In her debut nonfiction work, Sandberg, a former attorney who worked for mining companies, tells the history of a Canadian mining town by combining personal reflections with scholarly research.
Gunnar Mines produced its first ore in 1955 on Lake Athabasca in northern Saskatchewan, and until the early ’60s, it helped supply the United States with the uranium it needed for nuclear weapons. During its brief existence, the town of Gunnar welcomed immigrants from all over Europe. (According to one census, Sandberg says, more than 30 nationalities were represented in the town.) Life could be difficult in such a cold, isolated place, but despite the challenges—or perhaps because of them—a remarkably strong community developed. Having spent her early childhood in Gunnar, the author has firsthand knowledge of this community. She reflects fondly on her time there, as do many other former residents interviewed here. Together, their recollections create a vibrant portrait of life in a flourishing mining town. But Sandberg’s book is more than a collaborative memoir—it’s also a comprehensive work of history that places Gunnar in a larger context. Beginning with an account of the discovery of radium at Great Bear Lake, Sandberg goes on to discuss the early days of mining in Canada, the demand for uranium during the nuclear arms race, the Canadian government’s eagerness to exploit its radioactive resources, the difficulties of building and running a mine, and, finally, the dismantling of Gunnar and the long-term effects that mining has had on the environment. Her research is exceptionally thorough, as can be seen in the 186 endnotes that accompany the text. This amount of detail can make for tedious reading at times, but on the whole, the book is written in a clear, conversational style. By deftly blending objective analysis with subjective observations, Sandberg succeeds in creating a serious historical study that also serves as a poignant tribute to a lost way of life. The subject matter may not appeal to a wide readership, but anyone with an interest in Canadian history will likely find something to enjoy in these pages.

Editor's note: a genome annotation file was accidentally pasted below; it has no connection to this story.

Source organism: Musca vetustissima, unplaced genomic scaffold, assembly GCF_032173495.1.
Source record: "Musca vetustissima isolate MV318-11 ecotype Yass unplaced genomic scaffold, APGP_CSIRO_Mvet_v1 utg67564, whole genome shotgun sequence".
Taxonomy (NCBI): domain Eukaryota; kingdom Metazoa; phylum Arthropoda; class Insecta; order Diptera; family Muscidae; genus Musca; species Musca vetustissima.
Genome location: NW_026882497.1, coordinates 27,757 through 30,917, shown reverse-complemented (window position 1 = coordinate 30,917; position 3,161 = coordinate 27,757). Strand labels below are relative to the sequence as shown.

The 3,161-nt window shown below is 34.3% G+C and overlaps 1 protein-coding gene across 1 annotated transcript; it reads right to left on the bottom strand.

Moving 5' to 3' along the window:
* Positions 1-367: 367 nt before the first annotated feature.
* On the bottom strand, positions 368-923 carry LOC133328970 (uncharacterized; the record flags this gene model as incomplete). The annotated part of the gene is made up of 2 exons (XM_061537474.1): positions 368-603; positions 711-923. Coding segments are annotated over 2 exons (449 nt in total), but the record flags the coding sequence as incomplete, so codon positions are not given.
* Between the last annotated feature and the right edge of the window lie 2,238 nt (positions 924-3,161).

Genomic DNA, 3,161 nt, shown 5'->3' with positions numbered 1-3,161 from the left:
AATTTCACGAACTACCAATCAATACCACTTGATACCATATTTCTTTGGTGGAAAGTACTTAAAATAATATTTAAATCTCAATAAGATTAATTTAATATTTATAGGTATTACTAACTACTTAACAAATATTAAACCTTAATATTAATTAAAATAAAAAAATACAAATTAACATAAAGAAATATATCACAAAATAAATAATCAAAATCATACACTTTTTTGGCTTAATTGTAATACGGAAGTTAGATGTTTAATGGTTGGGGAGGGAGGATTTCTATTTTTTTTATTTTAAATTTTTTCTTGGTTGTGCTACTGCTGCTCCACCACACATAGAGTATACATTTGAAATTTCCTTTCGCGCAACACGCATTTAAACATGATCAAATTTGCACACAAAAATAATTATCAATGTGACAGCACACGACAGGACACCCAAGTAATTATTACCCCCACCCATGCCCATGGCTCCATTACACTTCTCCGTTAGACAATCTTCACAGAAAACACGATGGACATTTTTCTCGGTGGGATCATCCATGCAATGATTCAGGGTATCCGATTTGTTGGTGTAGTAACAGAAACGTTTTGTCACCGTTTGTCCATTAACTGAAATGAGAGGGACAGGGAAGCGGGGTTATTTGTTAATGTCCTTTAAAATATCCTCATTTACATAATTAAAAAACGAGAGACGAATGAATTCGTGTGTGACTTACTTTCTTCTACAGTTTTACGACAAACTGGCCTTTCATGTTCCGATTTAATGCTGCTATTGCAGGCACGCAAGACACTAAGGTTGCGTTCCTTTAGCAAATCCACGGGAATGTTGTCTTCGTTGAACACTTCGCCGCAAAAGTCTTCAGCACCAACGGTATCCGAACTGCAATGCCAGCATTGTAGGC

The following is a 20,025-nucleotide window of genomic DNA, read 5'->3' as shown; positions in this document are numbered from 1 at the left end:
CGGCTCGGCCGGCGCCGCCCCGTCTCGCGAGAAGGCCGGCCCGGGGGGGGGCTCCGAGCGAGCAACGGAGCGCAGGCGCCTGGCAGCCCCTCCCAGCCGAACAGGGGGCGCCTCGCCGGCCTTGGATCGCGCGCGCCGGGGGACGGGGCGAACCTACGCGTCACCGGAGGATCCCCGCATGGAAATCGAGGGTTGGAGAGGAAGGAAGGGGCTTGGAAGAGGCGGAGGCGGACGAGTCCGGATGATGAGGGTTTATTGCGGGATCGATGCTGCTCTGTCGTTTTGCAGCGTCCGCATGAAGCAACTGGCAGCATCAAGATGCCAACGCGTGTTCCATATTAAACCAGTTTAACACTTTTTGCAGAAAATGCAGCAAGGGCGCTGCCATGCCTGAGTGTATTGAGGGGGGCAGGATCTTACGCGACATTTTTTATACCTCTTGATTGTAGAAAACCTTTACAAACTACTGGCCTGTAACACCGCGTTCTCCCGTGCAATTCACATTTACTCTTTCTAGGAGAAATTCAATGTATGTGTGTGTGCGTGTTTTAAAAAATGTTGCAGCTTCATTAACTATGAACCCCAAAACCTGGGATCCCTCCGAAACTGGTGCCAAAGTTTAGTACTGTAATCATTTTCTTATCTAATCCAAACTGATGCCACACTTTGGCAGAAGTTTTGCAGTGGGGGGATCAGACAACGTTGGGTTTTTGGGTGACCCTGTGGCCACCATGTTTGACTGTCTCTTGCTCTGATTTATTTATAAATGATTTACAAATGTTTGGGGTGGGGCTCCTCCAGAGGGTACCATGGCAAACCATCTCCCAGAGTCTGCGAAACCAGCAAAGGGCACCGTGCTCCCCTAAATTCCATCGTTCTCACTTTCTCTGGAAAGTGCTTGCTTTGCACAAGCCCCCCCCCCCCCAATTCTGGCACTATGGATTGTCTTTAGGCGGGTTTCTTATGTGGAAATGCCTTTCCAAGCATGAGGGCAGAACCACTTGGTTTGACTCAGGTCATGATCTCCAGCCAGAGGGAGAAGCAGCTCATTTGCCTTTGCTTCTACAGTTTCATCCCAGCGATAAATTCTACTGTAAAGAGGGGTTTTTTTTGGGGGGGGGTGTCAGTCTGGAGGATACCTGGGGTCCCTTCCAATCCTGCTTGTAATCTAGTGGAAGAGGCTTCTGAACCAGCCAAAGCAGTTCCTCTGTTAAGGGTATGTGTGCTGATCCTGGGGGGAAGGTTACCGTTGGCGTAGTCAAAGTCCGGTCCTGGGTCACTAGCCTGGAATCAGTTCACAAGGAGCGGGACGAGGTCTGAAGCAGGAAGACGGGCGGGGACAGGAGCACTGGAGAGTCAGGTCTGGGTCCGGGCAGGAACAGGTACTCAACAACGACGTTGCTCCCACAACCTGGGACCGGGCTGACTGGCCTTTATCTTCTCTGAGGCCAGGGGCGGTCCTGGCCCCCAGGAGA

An impressive work of scholarship that illuminates an important part of Canada’s past.